Can't say I agree with him on the need for a ground to LEO FRLV, but I most definitely agree on the need for a fully reusable system going to and from LEO to any other destination.
Still think that ground to LEO RLV's are and always will be cost prohibitive but I will be happy if the RFL project proves me wrong.
LEO-Mars spacecraft reusability gives at best a factor of 10 reduction in costs, and in my opinion much less.
Balancing no need to launch the spacecraft each time (which only reduces launch costs by 20%) are increased R&D costs, refurbishment cost, any extra fuel needed to put the spacecraft in an orbit where it might be reused, decreased production economies of scale and lower rate of introduction of technological improvements.
If launch costs are 30% of a typical HSF mission at present then changing to a RLV will at best reduce costs by 30%. Add in spacecraft reusability for another 10x reduction then a mission similar to DRM5 but using reusable elements would cost at best 7%.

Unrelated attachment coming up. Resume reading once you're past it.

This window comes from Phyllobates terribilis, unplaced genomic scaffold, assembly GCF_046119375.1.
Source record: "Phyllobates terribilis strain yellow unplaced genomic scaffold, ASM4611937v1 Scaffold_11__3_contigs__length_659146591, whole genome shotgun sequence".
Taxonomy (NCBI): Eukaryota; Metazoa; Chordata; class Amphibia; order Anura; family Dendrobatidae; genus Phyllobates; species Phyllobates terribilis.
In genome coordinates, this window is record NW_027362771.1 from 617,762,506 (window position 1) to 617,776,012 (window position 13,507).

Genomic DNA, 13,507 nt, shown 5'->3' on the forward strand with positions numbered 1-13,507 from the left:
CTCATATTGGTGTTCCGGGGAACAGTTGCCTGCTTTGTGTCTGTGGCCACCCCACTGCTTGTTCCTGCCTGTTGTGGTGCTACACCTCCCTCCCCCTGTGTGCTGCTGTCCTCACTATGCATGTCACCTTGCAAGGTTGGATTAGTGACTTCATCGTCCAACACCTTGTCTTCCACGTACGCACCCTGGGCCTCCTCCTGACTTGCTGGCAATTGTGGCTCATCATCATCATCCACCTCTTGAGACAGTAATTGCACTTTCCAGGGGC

Musk needs 4 orders of magnitude improvement in cost, just adding reusability to existing mission architectures gives at best 2 orders of magnitude reduction and probably only a bit better than 1 order of magnitude.
His plans/hopes are on a much bigger scale than for DRM5 and economies of scale will give lower unit costs, but I doubt that will be more than an order of magnitude.
What remains are architecture improvements. He seems to be aiming for mainly one way (to Mars) for colonists, return flights are necessary for reuse not having to provide consumerables for many passengers on the return trip leads to efficiencies all through the architecture.
I just can't see how Elon hopes to get prices down to $500,000/person. With reusability and economies of scale and a lot of optimism I could see $5M/person, but that last factor of 10 must be either imaginary or something I've overlooked.